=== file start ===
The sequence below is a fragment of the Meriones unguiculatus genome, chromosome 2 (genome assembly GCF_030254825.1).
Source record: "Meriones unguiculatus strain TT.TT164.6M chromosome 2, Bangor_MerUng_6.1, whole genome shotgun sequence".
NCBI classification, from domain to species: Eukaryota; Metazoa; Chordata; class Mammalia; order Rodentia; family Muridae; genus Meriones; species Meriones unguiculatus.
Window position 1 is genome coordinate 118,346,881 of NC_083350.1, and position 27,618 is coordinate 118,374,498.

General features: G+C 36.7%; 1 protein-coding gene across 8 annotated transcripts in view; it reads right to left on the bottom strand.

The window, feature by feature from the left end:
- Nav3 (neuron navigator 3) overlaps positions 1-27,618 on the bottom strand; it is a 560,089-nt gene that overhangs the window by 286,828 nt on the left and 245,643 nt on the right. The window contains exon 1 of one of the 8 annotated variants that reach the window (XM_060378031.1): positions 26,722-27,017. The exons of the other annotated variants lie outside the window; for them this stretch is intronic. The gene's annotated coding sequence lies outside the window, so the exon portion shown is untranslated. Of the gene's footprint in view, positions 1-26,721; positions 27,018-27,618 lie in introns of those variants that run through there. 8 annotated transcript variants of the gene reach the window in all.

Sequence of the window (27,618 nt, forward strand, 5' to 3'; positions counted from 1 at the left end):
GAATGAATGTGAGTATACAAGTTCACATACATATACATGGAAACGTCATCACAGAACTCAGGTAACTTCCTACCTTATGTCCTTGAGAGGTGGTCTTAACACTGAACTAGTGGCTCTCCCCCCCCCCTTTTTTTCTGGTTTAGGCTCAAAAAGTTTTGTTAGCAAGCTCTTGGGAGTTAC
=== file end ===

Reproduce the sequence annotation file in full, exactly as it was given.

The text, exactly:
The sequence below is a fragment of the Meriones unguiculatus genome, chromosome 2 (genome assembly GCF_030254825.1).
Source record: "Meriones unguiculatus strain TT.TT164.6M chromosome 2, Bangor_MerUng_6.1, whole genome shotgun sequence".
NCBI classification, from domain to species: Eukaryota; Metazoa; Chordata; class Mammalia; order Rodentia; family Muridae; genus Meriones; species Meriones unguiculatus.
Window position 1 is genome coordinate 118,346,881 of NC_083350.1, and position 27,618 is coordinate 118,374,498.

General features: G+C 36.7%; 1 protein-coding gene across 8 annotated transcripts in view; it reads right to left on the bottom strand.

The window, feature by feature from the left end:
- Nav3 (neuron navigator 3) overlaps positions 1-27,618 on the bottom strand; it is a 560,089-nt gene that overhangs the window by 286,828 nt on the left and 245,643 nt on the right. The window contains exon 1 of one of the 8 annotated variants that reach the window (XM_060378031.1): positions 26,722-27,017. The exons of the other annotated variants lie outside the window; for them this stretch is intronic. The gene's annotated coding sequence lies outside the window, so the exon portion shown is untranslated. Of the gene's footprint in view, positions 1-26,721; positions 27,018-27,618 lie in introns of those variants that run through there. 8 annotated transcript variants of the gene reach the window in all.

Sequence of the window (27,618 nt, forward strand, 5' to 3'; positions counted from 1 at the left end):
GAATGAATGTGAGTATACAAGTTCACATACATATACATGGAAACGTCATCACAGAACTCAGGTAACTTCCTACCTTATGTCCTTGAGAGGTGGTCTTAACACTGAACTAGTGGCTCTCCCCCCCCCCTTTTTTTCTGGTTTAGGCTCAAAAAGTTTTGTTAGCAAGCTCTTGGGAGTTAC